Two science teachers from the American city of Woodland Park in Colorado State, decided in 2007 to change the way they taught. These teachers chose to video record their lessons so their students could watch them from home. Is this an effective model? An article by Karen Springen published in School Library Jounral (SLJ) analyses the positives and negatives.
In general terms, this model could be summarised as follows: schools would become areas where you talk, do group projects and receive individual help from teachers, whilst at home you watch the videos. Like this, comments Wade Roberts, executive director of Educreations, we can obtain a much more personalised education.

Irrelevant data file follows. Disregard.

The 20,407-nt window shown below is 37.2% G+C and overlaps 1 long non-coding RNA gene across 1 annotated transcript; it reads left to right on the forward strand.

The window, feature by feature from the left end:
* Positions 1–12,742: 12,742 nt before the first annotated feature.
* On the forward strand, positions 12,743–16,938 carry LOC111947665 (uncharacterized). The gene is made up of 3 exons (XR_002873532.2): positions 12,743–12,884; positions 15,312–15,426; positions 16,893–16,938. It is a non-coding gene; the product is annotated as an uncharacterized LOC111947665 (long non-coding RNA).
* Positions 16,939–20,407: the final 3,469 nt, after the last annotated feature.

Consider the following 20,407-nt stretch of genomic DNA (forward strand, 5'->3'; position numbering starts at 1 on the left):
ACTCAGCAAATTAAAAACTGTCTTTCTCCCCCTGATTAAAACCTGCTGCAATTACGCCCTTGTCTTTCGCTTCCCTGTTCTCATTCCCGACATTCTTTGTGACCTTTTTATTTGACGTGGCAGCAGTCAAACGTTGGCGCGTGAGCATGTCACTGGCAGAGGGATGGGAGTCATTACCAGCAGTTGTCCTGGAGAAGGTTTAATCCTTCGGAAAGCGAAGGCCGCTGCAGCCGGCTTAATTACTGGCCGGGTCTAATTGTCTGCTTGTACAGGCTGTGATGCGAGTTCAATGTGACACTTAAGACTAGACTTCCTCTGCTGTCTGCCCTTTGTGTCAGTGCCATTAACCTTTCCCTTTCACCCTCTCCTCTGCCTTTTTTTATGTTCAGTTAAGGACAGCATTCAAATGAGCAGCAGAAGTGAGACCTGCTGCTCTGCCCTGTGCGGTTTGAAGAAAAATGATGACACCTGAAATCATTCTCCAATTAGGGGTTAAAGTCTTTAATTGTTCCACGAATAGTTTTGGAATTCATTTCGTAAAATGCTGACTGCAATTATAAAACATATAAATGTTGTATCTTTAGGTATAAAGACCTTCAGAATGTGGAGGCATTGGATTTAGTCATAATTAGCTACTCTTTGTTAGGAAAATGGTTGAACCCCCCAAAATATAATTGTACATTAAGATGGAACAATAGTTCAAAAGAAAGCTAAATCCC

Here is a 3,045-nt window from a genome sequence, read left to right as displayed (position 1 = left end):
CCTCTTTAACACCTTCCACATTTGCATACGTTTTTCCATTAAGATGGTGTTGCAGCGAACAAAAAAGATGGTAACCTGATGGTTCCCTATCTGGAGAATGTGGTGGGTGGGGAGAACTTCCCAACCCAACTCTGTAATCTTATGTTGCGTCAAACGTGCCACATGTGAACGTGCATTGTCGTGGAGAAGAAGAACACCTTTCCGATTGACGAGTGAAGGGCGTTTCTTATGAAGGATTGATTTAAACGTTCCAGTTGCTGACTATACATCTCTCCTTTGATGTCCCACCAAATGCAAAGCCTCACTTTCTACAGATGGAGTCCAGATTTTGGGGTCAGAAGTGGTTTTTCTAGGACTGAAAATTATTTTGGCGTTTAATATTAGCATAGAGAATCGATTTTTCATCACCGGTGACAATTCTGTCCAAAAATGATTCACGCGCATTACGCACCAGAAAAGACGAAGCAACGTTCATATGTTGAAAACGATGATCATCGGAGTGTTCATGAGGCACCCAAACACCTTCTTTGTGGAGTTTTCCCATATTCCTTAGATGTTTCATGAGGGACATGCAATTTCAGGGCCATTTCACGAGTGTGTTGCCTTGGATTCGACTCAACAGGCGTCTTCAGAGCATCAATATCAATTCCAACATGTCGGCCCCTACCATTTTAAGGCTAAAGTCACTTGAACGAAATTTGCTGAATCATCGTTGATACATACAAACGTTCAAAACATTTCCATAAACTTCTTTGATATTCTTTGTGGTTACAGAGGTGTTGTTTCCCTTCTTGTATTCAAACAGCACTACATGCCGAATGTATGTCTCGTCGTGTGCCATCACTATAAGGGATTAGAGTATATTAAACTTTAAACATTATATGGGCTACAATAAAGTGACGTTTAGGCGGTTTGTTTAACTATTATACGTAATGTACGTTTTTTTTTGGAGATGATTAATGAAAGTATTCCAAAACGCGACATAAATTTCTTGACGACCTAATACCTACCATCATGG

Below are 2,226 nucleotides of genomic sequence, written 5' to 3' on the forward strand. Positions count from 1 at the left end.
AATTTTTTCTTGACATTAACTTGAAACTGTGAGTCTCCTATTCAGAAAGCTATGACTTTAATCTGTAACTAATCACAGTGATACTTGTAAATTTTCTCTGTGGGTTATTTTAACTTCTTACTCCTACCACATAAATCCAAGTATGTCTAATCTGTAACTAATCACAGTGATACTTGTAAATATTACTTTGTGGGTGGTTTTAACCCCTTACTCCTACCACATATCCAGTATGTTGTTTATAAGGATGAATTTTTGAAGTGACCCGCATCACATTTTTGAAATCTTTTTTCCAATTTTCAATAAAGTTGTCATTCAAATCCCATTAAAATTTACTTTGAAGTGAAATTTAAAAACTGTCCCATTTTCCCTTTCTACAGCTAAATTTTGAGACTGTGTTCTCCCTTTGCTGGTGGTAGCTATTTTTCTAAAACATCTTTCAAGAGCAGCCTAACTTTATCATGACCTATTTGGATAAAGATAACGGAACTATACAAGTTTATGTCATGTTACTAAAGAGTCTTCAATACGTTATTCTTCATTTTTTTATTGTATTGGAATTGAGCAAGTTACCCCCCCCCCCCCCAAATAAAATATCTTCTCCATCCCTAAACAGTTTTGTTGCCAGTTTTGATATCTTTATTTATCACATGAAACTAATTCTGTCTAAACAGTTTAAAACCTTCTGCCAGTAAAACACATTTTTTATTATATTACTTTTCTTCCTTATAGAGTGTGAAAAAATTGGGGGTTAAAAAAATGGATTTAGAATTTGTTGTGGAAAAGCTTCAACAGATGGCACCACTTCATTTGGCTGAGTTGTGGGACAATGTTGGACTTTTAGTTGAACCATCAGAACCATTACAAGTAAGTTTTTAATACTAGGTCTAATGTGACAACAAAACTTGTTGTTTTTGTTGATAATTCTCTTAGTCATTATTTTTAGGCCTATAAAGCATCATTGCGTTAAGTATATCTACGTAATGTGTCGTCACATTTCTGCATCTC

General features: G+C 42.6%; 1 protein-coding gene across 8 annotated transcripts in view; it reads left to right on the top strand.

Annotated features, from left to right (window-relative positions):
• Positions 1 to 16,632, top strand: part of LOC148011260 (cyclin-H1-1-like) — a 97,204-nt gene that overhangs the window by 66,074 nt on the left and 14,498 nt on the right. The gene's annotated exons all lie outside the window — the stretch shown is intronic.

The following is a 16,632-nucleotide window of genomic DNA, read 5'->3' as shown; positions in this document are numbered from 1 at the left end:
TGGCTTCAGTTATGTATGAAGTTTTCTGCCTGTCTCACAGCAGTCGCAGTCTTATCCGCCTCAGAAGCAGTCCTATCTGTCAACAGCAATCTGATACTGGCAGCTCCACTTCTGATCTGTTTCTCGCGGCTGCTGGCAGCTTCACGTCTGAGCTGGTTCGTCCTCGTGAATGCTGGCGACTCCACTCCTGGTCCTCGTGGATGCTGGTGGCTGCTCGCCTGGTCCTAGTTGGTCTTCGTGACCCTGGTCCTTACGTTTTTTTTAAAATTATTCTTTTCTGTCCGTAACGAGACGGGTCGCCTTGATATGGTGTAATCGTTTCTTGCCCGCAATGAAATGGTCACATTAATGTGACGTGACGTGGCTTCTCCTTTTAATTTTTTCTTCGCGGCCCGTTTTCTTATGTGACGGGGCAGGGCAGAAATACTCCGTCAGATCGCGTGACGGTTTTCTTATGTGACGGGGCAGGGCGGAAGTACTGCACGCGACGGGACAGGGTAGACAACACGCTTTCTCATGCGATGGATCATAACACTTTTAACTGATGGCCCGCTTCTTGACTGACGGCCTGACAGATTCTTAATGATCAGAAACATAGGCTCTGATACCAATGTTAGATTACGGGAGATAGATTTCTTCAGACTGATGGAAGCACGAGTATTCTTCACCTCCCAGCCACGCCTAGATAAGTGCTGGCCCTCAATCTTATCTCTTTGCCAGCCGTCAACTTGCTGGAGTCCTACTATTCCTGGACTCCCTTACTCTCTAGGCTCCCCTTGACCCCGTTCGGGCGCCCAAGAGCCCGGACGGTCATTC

Librarians, comments Springen, play a central role in this model, as they are the ones who offer videos to the students and recommend internet resources. The aim is to use technology to save time in the classrooms and spend it as productively as possible. In addition it facilitates revision.
Nevertheless this model faces several challenges. How do you know the children have watched the videos? What if a child doesn’t have a computer or an internet connection at home? Some teachers have also criticised the model for being too passive, claiming children learn best when they are involved and not staring at a screen. In addition the American Academy of Paediatricians advises children not to spend more than two hours in front of screens per day. The extended arguments and responses can be found on Canal Lector